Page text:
When the Dark Horse series Blackwood concluded, a lover’s spat left a trail of bodies in her wake, and it was up to a reluctant gang of teenagers to set things right at the college. In Blackwood: The Mourning After, writer Evan Dorkin and artists Veronica and Andy Fish take care of unfinished business, with more magic, mysticism and mayhem in store for the teenage protectors of Blackwood College. They spoke to The Beat about their new miniseries and why magical spells are such a messy business.

Nancy Powell: The entire Blackwood series feels like this trippy nostalgic mix between Scooby-Doo, Archie and Harry Potter. Are you a fan of these series?

Evan Dorkin: I enjoyed the first four books in the Harry Potter series, and I’ve read plenty of old Archie comics. I was a big Scooby-Doo fan as a kid. But what I had in mind while developing Blackwood was 80’s horror comedies like Return of the Living Dead and Re-Animator, and school comedies like Real Genius and Animal House. The comic has a school setting, there’s magic, and there’s meddling kids, so I definitely get why those things come up a lot. 

Veronica Fish: Honest to God, I was never a fan of any of those, haha!

Powell: How did Blackwood come about?

Evan: I wanted to write more horror-themed stuff, and I needed work because Beasts of Burden was on an unscheduled hiatus. So I started working on some pitches, and Blackwood was the first one I showed Daniel Chabon (Dark Horse Senior Editor). He asked for revisions and gave me some very specific notes to help me punch it up and get it to the point where we needed to find an artist. I saw Veronica’s work while walking the aisles at Heroes Con and thought she’d be an excellent choice on Blackwood. She agreed to come in as co-creator, and Andy came on board when we started the first series. Now we have Greg McKenna lettering so Veronica and Andy can spend more time on layouts, art and colors.  It was a long process getting Blackwood into print but it was worth it, it’s been a lot of fun to work on.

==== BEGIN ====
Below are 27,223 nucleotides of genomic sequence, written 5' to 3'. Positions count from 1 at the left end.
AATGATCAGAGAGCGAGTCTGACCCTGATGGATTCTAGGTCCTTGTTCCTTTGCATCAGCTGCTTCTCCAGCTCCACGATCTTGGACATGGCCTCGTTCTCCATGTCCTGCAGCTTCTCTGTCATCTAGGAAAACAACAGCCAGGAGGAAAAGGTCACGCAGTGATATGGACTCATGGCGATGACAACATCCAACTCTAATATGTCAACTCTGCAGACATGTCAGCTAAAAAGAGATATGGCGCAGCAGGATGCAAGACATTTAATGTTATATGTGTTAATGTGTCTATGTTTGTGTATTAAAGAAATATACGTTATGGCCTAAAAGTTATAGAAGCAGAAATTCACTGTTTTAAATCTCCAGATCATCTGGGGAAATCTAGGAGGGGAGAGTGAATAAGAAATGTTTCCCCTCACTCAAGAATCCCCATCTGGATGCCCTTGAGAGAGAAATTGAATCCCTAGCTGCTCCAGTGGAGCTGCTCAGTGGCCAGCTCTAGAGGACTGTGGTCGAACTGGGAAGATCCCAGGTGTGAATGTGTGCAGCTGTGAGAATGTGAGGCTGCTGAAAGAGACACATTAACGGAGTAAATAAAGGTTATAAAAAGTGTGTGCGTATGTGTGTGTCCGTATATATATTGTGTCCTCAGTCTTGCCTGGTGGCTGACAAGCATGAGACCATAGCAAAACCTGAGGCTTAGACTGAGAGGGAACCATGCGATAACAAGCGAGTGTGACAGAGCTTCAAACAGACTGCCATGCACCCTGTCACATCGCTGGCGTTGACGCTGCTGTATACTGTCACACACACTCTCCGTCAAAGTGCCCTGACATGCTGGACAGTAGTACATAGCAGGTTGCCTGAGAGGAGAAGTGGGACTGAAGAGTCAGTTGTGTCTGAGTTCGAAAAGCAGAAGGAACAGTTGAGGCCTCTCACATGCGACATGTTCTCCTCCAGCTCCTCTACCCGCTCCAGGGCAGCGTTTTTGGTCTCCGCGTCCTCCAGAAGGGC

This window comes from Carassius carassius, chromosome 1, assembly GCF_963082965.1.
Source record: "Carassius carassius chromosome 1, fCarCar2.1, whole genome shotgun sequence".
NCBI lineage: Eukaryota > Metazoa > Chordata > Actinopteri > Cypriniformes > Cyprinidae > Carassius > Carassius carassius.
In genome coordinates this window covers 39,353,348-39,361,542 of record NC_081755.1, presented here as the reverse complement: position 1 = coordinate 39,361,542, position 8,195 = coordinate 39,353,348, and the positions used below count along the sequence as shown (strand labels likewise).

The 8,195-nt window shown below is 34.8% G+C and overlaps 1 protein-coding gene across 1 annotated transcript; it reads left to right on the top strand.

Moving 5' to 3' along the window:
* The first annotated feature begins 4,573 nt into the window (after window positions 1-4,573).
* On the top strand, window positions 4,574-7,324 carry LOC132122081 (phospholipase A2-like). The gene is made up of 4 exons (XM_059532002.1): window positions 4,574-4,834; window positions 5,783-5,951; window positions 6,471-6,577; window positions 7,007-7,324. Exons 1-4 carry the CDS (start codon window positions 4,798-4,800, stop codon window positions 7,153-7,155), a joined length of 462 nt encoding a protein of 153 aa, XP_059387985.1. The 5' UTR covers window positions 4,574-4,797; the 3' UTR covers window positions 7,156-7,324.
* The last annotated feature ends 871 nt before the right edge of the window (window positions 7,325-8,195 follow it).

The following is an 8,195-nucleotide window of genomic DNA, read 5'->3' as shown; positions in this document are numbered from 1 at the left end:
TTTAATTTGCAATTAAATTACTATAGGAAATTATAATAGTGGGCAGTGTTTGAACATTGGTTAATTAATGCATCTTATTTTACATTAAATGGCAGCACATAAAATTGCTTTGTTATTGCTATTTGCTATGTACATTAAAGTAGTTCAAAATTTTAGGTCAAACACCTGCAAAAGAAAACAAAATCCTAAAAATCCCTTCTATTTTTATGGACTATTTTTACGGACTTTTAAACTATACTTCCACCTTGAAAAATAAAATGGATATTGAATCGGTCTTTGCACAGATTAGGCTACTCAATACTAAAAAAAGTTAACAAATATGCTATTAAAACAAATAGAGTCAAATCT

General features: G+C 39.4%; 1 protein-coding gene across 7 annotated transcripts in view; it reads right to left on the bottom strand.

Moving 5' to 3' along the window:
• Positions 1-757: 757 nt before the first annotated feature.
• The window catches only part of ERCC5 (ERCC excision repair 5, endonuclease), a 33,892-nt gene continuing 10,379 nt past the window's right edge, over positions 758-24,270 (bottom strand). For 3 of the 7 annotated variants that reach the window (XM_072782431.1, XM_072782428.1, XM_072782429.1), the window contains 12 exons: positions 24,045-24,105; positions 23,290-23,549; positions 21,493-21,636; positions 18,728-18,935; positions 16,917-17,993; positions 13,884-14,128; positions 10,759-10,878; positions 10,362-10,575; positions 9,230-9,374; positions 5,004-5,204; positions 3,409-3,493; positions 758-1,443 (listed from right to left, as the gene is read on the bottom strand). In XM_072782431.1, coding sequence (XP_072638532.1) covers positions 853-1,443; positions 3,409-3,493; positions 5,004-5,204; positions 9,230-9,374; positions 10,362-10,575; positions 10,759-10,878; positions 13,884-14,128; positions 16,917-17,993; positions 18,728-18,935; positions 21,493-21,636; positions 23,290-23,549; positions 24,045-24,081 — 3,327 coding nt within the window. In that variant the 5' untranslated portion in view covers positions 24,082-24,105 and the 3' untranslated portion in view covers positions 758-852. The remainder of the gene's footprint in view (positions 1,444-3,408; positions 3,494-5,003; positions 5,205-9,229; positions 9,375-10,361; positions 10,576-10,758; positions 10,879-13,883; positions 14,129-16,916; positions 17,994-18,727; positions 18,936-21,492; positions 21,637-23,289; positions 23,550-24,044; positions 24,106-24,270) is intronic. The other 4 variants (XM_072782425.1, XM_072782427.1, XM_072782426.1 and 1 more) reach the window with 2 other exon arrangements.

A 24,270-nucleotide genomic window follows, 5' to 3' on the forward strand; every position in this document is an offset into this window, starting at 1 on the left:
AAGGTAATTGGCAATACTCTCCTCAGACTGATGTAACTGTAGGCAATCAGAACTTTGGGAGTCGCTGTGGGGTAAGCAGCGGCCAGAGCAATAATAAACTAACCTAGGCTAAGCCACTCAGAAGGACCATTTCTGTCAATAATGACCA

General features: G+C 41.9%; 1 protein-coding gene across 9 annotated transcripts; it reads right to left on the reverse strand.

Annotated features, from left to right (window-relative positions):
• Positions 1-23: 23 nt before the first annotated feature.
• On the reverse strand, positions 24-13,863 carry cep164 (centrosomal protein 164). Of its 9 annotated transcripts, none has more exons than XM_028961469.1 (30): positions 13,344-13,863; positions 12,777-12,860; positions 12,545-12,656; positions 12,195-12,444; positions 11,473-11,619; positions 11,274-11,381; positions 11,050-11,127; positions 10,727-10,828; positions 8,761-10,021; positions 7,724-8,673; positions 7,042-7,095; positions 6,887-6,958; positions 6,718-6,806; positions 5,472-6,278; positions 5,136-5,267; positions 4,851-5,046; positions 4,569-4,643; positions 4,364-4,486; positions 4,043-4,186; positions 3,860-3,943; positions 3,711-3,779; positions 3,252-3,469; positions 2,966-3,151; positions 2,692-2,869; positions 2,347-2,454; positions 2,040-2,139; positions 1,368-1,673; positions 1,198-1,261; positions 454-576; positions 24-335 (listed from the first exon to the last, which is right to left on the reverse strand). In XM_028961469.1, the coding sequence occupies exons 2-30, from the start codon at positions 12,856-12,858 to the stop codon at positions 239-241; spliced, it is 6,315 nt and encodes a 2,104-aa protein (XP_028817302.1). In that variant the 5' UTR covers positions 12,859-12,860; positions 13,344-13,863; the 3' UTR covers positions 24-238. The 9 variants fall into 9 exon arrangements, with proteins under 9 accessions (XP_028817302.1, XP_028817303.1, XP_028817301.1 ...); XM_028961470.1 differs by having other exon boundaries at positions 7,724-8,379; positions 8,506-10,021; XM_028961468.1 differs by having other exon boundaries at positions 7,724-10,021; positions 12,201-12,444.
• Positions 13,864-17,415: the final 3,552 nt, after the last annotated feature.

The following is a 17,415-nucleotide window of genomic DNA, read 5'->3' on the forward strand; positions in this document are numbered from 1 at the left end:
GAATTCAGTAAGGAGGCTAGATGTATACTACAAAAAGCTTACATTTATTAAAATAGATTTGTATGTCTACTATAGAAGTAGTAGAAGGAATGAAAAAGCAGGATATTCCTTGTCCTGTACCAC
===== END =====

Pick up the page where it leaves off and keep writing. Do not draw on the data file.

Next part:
Andy Fish: I saw what Evan and Veronica were working up and I blackmailed them into letting me in—this was the kind of series I really wanted to work on.

Powell: The series has a nostalgic, psychedelic look to it that comes from its color palette. Was that something you considered all along? Or was it a happy circumstance?

Veronica: When I paint I like to put down a hyper-saturated base layer of neon gouache, so I think that habit is coming through in the comics. Hopefully the colors have a bit of a “Susperia” vibe.

Evan: I love the palette. It’s kind of like a candy-coated Giallo approach that gives the series a very distinct look and style.

Powell: What goes into creating a typical issue of Blackwood?

Evan: I write too much and over-explain everything in my full script, and then Veronica and Andy break it down and make it into comics. Sometimes I send reference for specific things. Sometimes I’ll do a rough sketch of something because I’m unsure if the script is clear enough—the sketches aren’t a mandate, they’re just to put the idea over. Things get kicked back and forth at every stage—I’ll have notes, Veronica and Andy will have ideas, Daniel will have notes. We discuss whatever comes up and make revisions. Some ideas don’t come from the scripts. Andy had a great idea for Jamar’s character, while Veronica’s designs have sparked new plot points and changed how some characters are used. It’s a collaboration, there’s a lot of back and forth.